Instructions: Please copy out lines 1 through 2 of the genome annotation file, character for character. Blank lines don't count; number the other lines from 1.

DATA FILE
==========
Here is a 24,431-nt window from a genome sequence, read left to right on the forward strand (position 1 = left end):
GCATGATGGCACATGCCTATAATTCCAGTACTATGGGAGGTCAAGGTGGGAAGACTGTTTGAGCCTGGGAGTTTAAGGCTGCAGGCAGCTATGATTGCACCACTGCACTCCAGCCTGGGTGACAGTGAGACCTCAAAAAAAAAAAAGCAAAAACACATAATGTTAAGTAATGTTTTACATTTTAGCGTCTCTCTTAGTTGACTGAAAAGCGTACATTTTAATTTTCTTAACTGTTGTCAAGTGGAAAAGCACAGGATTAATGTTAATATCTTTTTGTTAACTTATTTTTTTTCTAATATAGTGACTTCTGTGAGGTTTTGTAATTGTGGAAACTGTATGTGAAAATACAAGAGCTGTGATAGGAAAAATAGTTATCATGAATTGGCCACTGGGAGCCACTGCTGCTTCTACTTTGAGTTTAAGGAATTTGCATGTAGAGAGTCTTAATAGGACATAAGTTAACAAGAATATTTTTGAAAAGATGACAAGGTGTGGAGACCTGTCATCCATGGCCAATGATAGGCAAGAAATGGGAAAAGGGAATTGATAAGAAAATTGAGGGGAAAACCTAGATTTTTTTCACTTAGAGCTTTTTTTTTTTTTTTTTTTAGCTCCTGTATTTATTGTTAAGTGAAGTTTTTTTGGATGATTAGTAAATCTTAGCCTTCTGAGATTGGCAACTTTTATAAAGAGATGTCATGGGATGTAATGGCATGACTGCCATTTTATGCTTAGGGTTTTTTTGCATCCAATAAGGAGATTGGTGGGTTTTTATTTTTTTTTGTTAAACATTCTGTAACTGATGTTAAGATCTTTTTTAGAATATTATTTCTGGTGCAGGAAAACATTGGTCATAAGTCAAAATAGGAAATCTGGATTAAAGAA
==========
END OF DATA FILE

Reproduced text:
Here is a 24,431-nt window from a genome sequence, read left to right on the forward strand (position 1 = left end):
GCATGATGGCACATGCCTATAATTCCAGTACTATGGGAGGTCAAGGTGGGAAGACTGTTTGAGCCTGGGAGTTTAAGGCTGCAGGCAGCTATGATTGCACCACTGCACTCCAGCCTGGGTGACAGTGAGACCTCAAAAAAAAAAAAGCAAAAACACATAATGTTAAGTAATGTTTTACATTTTAGCGTCTCTCTTAGTTGACTGAAAAGCGTACATTTTAATTTTCTTAACTGTTGTCAAGTGGAAAAGCACAGGATTAATGTTAATATCTTTTTGTTAACTTATTTTTTTTCTAATATAGTGACTTCTGTGAGGTTTTGTAATTGTGGAAACTGTATGTGAAAATACAAGAGCTGTGATAGGAAAAATAGTTATCATGAATTGGCCACTGGGAGCCACTGCTGCTTCTACTTTGAGTTTAAGGAATTTGCATGTAGAGAGTCTTAATAGGACATAAGTTAACAAGAATATTTTTGAAAAGATGACAAGGTGTGGAGACCTGTCATCCATGGCCAATGATAGGCAAGAAATGGGAAAAGGGAATTGATAAGAAAATTGAGGGGAAAACCTAGATTTTTTTCACTTAGAGCTTTTTTTTTTTTTTTTTTTAGCTCCTGTATTTATTGTTAAGTGAAGTTTTTTTGGATGATTAGTAAATCTTAGCCTTCTGAGATTGGCAACTTTTATAAAGAGATGTCATGGGATGTAATGGCATGACTGCCATTTTATGCTTAGGGTTTTTTTGCATCCAATAAGGAGATTGGTGGGTTTTTATTTTTTTTTGTTAAACATTCTGTAACTGATGTTAAGATCTTTTTTAGAATATTATTTCTGGTGCAGGAAAACATTGGTCATAAGTCAAAATAGGAAATCTGGATTAAAGAA